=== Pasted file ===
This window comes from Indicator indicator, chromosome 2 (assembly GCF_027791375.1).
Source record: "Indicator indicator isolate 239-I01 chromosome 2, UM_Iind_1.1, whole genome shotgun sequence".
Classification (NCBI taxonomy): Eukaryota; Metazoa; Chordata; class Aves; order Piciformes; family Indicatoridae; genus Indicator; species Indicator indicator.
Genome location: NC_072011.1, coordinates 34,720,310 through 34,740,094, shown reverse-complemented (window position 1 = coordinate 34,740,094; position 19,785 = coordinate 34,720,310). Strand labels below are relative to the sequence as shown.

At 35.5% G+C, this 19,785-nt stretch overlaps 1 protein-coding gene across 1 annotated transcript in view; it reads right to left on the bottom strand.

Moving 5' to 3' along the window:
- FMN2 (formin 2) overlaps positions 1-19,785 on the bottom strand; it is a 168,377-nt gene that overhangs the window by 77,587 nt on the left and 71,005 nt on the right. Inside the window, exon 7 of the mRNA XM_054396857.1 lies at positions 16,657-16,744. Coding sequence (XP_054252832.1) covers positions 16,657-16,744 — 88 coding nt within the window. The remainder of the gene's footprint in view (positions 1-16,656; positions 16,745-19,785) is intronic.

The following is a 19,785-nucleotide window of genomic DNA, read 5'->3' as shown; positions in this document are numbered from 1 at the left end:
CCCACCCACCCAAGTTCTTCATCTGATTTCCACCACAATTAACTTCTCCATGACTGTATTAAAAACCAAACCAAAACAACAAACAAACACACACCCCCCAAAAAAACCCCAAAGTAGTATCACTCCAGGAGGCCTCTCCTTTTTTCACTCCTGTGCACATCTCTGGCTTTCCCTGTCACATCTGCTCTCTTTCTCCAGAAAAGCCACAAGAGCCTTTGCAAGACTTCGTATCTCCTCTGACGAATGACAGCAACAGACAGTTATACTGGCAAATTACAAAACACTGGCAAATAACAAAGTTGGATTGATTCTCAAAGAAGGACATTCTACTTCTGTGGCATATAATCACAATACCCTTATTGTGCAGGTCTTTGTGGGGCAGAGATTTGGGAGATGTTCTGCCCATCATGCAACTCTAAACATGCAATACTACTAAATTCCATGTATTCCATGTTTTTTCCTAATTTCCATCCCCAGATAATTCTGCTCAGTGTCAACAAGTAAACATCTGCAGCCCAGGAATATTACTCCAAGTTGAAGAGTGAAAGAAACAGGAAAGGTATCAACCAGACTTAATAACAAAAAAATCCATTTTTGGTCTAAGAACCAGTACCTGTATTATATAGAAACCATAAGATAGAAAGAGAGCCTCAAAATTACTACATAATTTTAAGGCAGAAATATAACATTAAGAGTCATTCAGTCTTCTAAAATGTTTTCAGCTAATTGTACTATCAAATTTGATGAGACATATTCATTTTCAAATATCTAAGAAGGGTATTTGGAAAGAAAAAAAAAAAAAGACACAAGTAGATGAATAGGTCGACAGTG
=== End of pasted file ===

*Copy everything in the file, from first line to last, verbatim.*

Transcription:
This window comes from Indicator indicator, chromosome 2 (assembly GCF_027791375.1).
Source record: "Indicator indicator isolate 239-I01 chromosome 2, UM_Iind_1.1, whole genome shotgun sequence".
Classification (NCBI taxonomy): Eukaryota; Metazoa; Chordata; class Aves; order Piciformes; family Indicatoridae; genus Indicator; species Indicator indicator.
Genome location: NC_072011.1, coordinates 34,720,310 through 34,740,094, shown reverse-complemented (window position 1 = coordinate 34,740,094; position 19,785 = coordinate 34,720,310). Strand labels below are relative to the sequence as shown.

At 35.5% G+C, this 19,785-nt stretch overlaps 1 protein-coding gene across 1 annotated transcript in view; it reads right to left on the bottom strand.

Moving 5' to 3' along the window:
- FMN2 (formin 2) overlaps positions 1-19,785 on the bottom strand; it is a 168,377-nt gene that overhangs the window by 77,587 nt on the left and 71,005 nt on the right. Inside the window, exon 7 of the mRNA XM_054396857.1 lies at positions 16,657-16,744. Coding sequence (XP_054252832.1) covers positions 16,657-16,744 — 88 coding nt within the window. The remainder of the gene's footprint in view (positions 1-16,656; positions 16,745-19,785) is intronic.

The following is a 19,785-nucleotide window of genomic DNA, read 5'->3' as shown; positions in this document are numbered from 1 at the left end:
CCCACCCACCCAAGTTCTTCATCTGATTTCCACCACAATTAACTTCTCCATGACTGTATTAAAAACCAAACCAAAACAACAAACAAACACACACCCCCCAAAAAAACCCCAAAGTAGTATCACTCCAGGAGGCCTCTCCTTTTTTCACTCCTGTGCACATCTCTGGCTTTCCCTGTCACATCTGCTCTCTTTCTCCAGAAAAGCCACAAGAGCCTTTGCAAGACTTCGTATCTCCTCTGACGAATGACAGCAACAGACAGTTATACTGGCAAATTACAAAACACTGGCAAATAACAAAGTTGGATTGATTCTCAAAGAAGGACATTCTACTTCTGTGGCATATAATCACAATACCCTTATTGTGCAGGTCTTTGTGGGGCAGAGATTTGGGAGATGTTCTGCCCATCATGCAACTCTAAACATGCAATACTACTAAATTCCATGTATTCCATGTTTTTTCCTAATTTCCATCCCCAGATAATTCTGCTCAGTGTCAACAAGTAAACATCTGCAGCCCAGGAATATTACTCCAAGTTGAAGAGTGAAAGAAACAGGAAAGGTATCAACCAGACTTAATAACAAAAAAATCCATTTTTGGTCTAAGAACCAGTACCTGTATTATATAGAAACCATAAGATAGAAAGAGAGCCTCAAAATTACTACATAATTTTAAGGCAGAAATATAACATTAAGAGTCATTCAGTCTTCTAAAATGTTTTCAGCTAATTGTACTATCAAATTTGATGAGACATATTCATTTTCAAATATCTAAGAAGGGTATTTGGAAAGAAAAAAAAAAAAAGACACAAGTAGATGAATAGGTCGACAGTG